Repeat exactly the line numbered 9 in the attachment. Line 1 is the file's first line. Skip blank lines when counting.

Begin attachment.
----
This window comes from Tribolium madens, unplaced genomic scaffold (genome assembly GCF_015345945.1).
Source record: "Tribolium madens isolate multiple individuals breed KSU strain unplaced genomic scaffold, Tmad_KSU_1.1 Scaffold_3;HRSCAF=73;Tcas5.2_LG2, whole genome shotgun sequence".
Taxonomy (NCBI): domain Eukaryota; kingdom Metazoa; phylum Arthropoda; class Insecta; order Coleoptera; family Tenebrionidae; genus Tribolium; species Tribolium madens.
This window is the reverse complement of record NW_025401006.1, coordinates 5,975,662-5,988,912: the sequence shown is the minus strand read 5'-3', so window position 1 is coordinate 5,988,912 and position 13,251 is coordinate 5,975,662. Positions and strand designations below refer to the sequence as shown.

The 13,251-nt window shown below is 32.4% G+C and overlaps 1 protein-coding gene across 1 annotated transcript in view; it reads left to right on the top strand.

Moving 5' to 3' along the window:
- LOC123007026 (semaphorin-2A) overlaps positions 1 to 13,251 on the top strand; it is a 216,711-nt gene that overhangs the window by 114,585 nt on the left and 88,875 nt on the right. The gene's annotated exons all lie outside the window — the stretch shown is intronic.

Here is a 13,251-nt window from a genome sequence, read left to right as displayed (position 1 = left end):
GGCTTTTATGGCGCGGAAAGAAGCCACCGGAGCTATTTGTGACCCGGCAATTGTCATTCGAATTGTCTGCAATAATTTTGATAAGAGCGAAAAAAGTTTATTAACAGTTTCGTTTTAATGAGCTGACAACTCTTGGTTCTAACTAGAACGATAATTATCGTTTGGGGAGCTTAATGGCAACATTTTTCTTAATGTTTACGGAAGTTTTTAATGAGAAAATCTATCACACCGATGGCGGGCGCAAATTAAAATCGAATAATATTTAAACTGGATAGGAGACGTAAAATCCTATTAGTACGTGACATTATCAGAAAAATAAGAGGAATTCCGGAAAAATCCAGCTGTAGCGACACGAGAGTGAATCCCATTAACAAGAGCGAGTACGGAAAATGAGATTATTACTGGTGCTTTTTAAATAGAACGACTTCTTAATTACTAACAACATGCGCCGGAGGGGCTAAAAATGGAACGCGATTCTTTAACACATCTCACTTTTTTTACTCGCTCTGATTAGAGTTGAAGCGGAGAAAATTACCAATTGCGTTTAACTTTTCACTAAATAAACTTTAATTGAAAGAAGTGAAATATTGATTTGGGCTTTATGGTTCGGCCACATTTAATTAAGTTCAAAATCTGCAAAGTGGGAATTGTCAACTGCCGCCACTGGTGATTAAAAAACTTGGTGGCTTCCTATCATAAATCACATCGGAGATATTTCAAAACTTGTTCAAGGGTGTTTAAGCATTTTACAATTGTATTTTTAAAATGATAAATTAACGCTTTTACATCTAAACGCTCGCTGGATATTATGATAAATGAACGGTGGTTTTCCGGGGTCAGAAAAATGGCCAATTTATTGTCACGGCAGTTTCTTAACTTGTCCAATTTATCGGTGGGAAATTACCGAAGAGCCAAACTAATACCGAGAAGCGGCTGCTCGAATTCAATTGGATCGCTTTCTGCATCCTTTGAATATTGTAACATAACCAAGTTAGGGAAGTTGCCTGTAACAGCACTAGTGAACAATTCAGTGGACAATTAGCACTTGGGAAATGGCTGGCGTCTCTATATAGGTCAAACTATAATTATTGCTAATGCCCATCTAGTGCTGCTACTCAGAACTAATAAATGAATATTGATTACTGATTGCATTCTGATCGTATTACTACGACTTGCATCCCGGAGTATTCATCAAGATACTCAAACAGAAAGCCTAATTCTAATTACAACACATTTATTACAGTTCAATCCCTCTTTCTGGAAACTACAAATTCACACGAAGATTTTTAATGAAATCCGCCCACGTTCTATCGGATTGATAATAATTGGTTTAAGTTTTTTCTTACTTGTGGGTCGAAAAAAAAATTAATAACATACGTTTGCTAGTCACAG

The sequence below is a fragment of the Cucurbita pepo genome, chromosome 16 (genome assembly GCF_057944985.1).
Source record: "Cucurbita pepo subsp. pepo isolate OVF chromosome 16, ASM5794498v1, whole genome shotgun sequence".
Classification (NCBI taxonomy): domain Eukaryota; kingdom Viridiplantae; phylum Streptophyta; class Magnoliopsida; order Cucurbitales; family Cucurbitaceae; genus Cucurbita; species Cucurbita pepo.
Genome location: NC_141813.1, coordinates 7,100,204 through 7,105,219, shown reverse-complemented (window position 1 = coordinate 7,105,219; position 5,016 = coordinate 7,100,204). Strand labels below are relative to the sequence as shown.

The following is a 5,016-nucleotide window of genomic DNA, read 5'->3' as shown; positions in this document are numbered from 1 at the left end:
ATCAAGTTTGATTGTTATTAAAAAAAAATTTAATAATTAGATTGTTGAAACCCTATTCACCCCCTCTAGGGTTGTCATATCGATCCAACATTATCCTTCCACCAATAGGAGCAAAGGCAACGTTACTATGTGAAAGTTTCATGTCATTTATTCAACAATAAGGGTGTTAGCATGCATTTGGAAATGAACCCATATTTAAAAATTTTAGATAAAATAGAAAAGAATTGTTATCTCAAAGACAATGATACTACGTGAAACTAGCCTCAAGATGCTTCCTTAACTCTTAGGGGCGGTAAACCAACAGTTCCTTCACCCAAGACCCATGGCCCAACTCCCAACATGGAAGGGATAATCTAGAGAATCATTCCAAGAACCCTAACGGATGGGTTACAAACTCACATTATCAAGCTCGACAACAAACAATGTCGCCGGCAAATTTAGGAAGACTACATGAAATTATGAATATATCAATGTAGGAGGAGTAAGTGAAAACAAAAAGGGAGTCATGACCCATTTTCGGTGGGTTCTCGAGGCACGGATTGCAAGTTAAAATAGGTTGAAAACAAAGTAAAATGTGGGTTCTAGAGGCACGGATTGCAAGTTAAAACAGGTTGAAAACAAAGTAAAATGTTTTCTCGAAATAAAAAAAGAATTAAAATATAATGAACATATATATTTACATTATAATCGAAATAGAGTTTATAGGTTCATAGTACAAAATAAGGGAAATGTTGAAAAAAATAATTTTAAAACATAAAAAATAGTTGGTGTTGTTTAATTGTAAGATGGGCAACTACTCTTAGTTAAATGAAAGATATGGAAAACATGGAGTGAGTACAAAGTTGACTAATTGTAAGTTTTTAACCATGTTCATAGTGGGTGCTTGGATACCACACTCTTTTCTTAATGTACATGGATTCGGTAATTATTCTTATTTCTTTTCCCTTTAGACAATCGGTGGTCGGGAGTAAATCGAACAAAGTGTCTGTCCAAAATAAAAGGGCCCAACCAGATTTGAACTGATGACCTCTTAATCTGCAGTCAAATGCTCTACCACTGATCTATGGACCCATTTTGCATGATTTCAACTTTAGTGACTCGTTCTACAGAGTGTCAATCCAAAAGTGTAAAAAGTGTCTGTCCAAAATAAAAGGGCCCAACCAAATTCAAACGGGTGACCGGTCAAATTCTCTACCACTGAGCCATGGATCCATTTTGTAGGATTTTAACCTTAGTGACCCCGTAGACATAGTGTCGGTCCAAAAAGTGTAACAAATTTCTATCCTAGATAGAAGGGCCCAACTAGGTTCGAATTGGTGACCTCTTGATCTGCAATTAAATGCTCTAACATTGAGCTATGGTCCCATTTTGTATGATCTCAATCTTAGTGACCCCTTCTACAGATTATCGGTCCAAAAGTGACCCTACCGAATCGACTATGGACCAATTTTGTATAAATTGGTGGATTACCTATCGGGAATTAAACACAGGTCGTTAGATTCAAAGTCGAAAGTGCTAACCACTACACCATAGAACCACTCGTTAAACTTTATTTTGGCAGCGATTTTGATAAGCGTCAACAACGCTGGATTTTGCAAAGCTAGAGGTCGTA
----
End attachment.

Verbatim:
GGCTTTTATGGCGCGGAAAGAAGCCACCGGAGCTATTTGTGACCCGGCAATTGTCATTCGAATTGTCTGCAATAATTTTGATAAGAGCGAAAAAAGTTTATTAACAGTTTCGTTTTAATGAGCTGACAACTCTTGGTTCTAACTAGAACGATAATTATCGTTTGGGGAGCTTAATGGCAACATTTTTCTTAATGTTTACGGAAGTTTTTAATGAGAAAATCTATCACACCGATGGCGGGCGCAAATTAAAATCGAATAATATTTAAACTGGATAGGAGACGTAAAATCCTATTAGTACGTGACATTATCAGAAAAATAAGAGGAATTCCGGAAAAATCCAGCTGTAGCGACACGAGAGTGAATCCCATTAACAAGAGCGAGTACGGAAAATGAGATTATTACTGGTGCTTTTTAAATAGAACGACTTCTTAATTACTAACAACATGCGCCGGAGGGGCTAAAAATGGAACGCGATTCTTTAACACATCTCACTTTTTTTACTCGCTCTGATTAGAGTTGAAGCGGAGAAAATTACCAATTGCGTTTAACTTTTCACTAAATAAACTTTAATTGAAAGAAGTGAAATATTGATTTGGGCTTTATGGTTCGGCCACATTTAATTAAGTTCAAAATCTGCAAAGTGGGAATTGTCAACTGCCGCCACTGGTGATTAAAAAACTTGGTGGCTTCCTATCATAAATCACATCGGAGATATTTCAAAACTTGTTCAAGGGTGTTTAAGCATTTTACAATTGTATTTTTAAAATGATAAATTAACGCTTTTACATCTAAACGCTCGCTGGATATTATGATAAATGAACGGTGGTTTTCCGGGGTCAGAAAAATGGCCAATTTATTGTCACGGCAGTTTCTTAACTTGTCCAATTTATCGGTGGGAAATTACCGAAGAGCCAAACTAATACCGAGAAGCGGCTGCTCGAATTCAATTGGATCGCTTTCTGCATCCTTTGAATATTGTAACATAACCAAGTTAGGGAAGTTGCCTGTAACAGCACTAGTGAACAATTCAGTGGACAATTAGCACTTGGGAAATGGCTGGCGTCTCTATATAGGTCAAACTATAATTATTGCTAATGCCCATCTAGTGCTGCTACTCAGAACTAATAAATGAATATTGATTACTGATTGCATTCTGATCGTATTACTACGACTTGCATCCCGGAGTATTCATCAAGATACTCAAACAGAAAGCCTAATTCTAATTACAACACATTTATTACAGTTCAATCCCTCTTTCTGGAAACTACAAATTCACACGAAGATTTTTAATGAAATCCGCCCACGTTCTATCGGATTGATAATAATTGGTTTAAGTTTTTTCTTACTTGTGGGTCGAAAAAAAAATTAATAACATACGTTTGCTAGTCACAG